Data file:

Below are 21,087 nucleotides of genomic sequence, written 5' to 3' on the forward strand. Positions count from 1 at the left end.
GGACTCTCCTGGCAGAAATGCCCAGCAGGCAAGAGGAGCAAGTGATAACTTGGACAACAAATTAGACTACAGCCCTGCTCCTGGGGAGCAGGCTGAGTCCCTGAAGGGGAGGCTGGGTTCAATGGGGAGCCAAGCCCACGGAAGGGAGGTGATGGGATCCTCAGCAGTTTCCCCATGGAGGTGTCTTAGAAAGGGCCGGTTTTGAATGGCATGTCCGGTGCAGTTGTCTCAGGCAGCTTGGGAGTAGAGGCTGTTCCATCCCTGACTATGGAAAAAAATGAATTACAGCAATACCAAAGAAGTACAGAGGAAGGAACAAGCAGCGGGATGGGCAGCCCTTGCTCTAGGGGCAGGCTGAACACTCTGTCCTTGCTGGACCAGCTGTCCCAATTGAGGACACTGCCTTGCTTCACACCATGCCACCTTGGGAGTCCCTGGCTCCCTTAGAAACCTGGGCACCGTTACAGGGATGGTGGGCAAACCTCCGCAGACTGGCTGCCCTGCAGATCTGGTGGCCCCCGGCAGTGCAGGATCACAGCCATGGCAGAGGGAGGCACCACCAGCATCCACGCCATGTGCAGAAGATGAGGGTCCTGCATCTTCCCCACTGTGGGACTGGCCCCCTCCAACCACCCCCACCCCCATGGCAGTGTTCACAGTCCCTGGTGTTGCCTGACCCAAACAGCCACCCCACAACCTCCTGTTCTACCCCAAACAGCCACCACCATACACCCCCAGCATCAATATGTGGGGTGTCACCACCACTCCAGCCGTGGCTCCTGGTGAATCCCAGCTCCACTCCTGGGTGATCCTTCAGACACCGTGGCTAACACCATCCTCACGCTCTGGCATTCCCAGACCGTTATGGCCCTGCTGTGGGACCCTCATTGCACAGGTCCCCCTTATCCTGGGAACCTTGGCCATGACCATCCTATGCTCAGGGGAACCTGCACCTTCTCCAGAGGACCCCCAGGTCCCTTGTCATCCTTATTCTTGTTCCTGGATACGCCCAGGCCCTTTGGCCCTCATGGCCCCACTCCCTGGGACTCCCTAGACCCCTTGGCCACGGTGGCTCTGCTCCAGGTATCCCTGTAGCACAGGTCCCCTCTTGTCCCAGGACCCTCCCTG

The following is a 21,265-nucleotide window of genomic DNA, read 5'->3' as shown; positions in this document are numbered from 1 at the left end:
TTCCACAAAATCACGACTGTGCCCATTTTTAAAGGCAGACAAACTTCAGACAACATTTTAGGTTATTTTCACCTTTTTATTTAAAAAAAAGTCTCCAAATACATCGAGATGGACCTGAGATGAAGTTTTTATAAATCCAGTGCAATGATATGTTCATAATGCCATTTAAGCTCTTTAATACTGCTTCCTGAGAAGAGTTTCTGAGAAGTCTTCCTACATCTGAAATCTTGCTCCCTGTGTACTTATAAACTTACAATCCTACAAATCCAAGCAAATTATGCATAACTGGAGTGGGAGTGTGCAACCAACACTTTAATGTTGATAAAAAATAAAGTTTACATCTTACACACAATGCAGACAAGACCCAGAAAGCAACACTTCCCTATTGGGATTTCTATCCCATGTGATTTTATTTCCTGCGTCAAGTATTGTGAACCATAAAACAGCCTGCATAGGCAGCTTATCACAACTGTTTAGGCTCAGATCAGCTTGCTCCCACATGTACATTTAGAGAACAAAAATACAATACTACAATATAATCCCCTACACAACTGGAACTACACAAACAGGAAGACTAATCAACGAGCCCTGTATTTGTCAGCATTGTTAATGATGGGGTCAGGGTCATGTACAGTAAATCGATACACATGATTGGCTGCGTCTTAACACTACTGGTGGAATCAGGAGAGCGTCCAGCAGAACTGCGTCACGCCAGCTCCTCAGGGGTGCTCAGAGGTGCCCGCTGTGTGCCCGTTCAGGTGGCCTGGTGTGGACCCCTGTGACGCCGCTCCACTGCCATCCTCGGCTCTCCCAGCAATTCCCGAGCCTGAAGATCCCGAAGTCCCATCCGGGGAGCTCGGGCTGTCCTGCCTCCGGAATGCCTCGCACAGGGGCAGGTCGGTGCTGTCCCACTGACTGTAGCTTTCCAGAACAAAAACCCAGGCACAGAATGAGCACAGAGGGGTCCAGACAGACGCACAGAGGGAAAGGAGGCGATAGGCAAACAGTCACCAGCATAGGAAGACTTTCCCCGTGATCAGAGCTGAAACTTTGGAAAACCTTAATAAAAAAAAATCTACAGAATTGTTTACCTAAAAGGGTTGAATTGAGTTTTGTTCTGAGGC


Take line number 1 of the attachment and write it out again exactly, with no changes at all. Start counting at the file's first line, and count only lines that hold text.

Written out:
Below are 21,087 nucleotides of genomic sequence, written 5' to 3' on the forward strand. Positions count from 1 at the left end.